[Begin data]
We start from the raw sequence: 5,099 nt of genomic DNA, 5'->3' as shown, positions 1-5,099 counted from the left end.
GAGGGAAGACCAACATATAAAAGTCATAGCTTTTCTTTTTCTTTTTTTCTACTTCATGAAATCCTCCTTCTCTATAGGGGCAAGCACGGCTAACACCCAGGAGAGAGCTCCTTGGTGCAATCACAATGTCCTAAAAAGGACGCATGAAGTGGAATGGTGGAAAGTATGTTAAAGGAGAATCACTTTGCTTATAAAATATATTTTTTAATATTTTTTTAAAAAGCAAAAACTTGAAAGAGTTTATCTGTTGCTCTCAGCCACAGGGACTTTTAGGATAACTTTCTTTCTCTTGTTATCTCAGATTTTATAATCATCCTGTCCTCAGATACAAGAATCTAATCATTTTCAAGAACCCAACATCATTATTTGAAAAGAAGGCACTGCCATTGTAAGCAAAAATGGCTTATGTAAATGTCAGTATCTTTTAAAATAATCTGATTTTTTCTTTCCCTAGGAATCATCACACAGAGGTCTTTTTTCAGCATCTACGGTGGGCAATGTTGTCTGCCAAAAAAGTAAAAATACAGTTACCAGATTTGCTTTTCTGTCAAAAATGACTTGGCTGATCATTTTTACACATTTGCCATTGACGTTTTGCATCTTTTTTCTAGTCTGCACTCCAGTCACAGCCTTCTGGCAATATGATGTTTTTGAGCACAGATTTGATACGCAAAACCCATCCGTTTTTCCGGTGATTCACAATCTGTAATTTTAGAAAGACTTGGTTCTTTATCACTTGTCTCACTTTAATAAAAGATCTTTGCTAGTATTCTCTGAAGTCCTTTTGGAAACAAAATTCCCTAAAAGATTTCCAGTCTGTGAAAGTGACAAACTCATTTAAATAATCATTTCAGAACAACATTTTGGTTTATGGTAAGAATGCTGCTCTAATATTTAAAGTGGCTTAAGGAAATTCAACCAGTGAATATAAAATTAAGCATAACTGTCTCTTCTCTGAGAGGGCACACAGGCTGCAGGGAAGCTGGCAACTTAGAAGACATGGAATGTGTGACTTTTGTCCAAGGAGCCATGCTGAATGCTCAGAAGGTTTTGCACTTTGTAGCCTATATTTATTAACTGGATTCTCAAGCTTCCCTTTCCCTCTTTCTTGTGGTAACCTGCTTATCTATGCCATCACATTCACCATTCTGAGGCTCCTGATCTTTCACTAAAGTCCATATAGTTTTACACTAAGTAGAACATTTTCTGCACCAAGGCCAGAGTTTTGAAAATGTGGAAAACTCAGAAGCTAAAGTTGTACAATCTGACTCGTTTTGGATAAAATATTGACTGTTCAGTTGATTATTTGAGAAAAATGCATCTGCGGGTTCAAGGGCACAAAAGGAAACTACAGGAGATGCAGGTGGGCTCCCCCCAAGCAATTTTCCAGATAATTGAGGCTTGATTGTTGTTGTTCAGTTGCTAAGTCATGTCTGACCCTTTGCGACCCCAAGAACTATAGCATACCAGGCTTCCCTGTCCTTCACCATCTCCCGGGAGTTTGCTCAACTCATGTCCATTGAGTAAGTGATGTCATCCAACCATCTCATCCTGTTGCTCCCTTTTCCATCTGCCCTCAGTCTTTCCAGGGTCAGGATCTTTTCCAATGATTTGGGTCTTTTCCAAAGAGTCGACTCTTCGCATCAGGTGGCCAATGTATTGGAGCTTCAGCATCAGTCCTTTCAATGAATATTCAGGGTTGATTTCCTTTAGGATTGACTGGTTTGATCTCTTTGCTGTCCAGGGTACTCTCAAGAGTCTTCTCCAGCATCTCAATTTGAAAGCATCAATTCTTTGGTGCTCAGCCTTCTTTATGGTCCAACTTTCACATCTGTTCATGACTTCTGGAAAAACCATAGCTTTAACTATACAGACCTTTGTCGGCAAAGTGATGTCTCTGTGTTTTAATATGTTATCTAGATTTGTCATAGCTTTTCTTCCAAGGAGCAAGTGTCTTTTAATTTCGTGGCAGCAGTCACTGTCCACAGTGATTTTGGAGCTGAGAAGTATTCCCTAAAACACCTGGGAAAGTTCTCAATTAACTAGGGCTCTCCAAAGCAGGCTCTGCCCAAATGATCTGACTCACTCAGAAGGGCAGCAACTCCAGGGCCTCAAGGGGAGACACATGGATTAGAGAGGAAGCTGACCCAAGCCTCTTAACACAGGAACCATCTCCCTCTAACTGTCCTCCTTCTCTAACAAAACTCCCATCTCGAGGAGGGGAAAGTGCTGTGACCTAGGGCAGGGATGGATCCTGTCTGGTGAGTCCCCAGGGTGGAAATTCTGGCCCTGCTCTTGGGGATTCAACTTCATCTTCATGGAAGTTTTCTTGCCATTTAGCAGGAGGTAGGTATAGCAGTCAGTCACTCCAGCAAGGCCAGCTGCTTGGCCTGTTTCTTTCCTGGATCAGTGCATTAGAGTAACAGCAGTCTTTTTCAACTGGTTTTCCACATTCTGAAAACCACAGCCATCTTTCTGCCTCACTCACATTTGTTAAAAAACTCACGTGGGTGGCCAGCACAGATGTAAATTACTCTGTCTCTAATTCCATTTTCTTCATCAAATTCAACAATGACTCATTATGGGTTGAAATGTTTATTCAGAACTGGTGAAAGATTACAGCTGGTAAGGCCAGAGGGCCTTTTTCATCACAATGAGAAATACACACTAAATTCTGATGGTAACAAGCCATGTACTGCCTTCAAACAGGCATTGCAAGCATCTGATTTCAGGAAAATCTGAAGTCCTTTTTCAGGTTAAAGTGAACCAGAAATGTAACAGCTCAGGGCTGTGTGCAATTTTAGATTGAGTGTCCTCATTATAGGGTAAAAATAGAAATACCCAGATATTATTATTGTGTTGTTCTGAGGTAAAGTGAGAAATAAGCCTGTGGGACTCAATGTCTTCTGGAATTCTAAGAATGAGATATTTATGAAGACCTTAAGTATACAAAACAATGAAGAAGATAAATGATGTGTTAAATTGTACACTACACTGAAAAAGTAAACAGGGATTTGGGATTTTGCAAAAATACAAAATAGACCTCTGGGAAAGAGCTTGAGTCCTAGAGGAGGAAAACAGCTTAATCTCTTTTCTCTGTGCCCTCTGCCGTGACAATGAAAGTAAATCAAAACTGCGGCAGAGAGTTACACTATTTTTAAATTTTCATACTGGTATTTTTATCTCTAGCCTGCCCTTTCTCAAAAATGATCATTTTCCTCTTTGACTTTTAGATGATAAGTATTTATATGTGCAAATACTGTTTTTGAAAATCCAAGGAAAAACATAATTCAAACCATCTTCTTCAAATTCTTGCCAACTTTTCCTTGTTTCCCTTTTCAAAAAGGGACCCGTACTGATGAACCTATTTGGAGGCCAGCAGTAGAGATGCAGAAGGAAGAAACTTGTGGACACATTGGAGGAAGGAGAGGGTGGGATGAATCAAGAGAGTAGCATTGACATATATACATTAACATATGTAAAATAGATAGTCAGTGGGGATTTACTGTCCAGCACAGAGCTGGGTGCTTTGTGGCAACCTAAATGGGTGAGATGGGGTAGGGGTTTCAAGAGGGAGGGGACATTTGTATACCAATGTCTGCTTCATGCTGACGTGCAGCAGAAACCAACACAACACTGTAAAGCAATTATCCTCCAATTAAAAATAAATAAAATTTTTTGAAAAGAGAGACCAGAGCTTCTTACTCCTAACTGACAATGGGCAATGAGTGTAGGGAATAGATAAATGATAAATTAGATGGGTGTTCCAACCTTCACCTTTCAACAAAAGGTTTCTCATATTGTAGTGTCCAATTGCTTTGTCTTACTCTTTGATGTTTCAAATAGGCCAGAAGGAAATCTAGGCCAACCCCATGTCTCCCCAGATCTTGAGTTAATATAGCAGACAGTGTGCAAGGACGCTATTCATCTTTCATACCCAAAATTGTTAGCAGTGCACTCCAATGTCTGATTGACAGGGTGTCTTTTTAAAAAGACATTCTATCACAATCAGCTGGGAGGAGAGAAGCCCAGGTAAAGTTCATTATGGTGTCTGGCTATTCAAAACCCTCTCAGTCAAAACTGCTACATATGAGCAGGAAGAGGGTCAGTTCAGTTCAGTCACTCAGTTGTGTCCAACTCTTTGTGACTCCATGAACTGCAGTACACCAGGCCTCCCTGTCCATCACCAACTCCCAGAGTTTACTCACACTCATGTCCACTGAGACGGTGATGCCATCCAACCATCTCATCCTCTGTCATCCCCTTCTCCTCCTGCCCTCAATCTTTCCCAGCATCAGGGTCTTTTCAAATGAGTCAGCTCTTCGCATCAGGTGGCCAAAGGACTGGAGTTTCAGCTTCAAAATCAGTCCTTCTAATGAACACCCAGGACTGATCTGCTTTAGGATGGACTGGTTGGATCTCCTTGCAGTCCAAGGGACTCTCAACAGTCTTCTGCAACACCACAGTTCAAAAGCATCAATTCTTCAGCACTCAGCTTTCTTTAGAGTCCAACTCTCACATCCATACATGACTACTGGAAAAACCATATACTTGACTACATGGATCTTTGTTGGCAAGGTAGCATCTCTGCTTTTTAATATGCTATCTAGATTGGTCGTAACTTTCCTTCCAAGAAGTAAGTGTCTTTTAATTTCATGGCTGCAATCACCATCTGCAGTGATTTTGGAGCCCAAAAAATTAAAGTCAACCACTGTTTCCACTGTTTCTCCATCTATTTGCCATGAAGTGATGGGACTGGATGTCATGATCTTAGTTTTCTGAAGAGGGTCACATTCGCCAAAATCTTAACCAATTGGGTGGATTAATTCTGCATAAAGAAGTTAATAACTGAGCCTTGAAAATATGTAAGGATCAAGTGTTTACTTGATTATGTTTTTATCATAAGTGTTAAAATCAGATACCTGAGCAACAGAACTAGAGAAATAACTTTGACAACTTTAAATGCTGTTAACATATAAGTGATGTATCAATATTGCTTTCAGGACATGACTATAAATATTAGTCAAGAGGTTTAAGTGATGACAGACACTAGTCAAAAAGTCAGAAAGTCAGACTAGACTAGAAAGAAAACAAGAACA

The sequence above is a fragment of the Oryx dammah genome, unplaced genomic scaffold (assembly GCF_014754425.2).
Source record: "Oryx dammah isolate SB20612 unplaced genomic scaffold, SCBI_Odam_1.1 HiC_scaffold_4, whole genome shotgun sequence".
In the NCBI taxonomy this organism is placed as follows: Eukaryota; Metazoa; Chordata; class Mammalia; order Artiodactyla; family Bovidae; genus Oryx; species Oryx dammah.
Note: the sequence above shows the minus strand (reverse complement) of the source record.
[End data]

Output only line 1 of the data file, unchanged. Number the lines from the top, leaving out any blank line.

We start from the raw sequence: 5,099 nt of genomic DNA, 5'->3' as shown, positions 1-5,099 counted from the left end.